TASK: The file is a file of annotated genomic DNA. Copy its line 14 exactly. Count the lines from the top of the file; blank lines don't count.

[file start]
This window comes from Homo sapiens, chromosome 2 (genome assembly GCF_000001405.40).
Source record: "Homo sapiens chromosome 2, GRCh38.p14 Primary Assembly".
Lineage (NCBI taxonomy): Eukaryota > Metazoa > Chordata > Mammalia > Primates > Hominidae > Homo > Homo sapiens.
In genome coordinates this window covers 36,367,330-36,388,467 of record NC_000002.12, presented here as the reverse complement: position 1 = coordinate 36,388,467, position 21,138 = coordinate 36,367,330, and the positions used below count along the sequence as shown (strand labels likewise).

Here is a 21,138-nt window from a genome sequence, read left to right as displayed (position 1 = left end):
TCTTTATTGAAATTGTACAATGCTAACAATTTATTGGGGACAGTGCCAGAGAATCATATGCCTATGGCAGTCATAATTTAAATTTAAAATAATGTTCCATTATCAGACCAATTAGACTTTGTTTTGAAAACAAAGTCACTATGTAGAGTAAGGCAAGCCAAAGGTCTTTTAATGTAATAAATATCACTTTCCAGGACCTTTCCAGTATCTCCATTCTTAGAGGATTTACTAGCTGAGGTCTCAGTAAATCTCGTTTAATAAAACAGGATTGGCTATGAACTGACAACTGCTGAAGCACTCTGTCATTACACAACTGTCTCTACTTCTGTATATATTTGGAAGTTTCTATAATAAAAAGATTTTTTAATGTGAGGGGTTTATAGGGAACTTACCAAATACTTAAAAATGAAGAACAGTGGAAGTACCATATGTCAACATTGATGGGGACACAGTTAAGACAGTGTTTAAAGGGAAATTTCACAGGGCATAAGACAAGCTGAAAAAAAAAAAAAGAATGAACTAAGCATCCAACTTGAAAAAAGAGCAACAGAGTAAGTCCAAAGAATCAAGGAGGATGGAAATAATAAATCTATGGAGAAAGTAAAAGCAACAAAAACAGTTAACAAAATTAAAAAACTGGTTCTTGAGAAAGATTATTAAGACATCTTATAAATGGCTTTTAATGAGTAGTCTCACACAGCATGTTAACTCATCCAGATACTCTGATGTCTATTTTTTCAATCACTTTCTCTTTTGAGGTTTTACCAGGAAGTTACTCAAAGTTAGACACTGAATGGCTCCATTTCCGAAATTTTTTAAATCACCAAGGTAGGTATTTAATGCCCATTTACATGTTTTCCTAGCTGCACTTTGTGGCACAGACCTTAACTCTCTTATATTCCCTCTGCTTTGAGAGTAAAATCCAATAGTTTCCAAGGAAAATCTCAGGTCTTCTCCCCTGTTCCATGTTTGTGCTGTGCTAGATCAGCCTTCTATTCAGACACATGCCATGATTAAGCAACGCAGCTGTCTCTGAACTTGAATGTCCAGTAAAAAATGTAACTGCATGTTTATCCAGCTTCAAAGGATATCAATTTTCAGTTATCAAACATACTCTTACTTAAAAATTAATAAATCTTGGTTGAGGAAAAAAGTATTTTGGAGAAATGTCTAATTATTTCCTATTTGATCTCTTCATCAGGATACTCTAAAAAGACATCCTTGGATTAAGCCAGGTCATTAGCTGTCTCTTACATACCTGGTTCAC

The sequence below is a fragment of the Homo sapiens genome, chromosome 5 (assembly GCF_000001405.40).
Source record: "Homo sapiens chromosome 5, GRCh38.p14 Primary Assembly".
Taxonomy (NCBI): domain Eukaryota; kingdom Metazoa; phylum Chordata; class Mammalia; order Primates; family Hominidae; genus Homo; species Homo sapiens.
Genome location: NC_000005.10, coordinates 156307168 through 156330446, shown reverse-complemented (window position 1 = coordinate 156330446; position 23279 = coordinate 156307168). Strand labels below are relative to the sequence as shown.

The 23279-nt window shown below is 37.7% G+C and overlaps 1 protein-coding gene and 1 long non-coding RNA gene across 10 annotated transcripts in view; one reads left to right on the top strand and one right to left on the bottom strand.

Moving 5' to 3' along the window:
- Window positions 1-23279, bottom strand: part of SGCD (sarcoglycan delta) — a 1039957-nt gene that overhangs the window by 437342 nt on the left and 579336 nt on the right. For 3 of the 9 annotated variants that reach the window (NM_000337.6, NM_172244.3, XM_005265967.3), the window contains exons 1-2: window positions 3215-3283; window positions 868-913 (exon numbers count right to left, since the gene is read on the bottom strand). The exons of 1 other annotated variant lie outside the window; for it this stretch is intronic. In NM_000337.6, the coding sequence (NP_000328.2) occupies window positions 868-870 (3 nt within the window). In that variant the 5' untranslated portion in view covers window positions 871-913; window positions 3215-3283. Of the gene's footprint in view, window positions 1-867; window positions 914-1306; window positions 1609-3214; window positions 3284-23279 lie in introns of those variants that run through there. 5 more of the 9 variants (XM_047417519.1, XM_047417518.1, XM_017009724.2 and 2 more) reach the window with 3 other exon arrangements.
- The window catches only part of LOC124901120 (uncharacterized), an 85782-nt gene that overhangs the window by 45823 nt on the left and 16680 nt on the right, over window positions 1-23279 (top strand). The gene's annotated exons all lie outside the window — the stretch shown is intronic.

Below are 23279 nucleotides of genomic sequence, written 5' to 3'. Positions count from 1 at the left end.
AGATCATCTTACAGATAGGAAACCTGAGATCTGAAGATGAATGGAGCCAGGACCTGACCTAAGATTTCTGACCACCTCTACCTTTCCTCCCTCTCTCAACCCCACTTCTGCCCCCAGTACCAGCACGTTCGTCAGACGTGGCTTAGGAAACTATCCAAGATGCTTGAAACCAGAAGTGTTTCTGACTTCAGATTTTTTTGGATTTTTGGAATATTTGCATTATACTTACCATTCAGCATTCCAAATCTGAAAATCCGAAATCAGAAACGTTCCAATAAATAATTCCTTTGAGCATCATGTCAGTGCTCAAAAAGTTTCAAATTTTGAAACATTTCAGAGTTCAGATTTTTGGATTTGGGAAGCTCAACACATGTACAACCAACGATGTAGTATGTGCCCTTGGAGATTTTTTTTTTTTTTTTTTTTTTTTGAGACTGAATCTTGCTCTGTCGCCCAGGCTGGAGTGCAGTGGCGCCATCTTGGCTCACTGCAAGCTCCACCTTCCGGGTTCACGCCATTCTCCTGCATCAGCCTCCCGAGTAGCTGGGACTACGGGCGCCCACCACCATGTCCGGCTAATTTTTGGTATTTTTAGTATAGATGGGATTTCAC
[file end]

- The window catches only part of LOC124901120 (uncharacterized), an 85782-nt gene that overhangs the window by 45823 nt on the left and 16680 nt on the right, over window positions 1-23279 (top strand). The gene's annotated exons all lie outside the window — the stretch shown is intronic.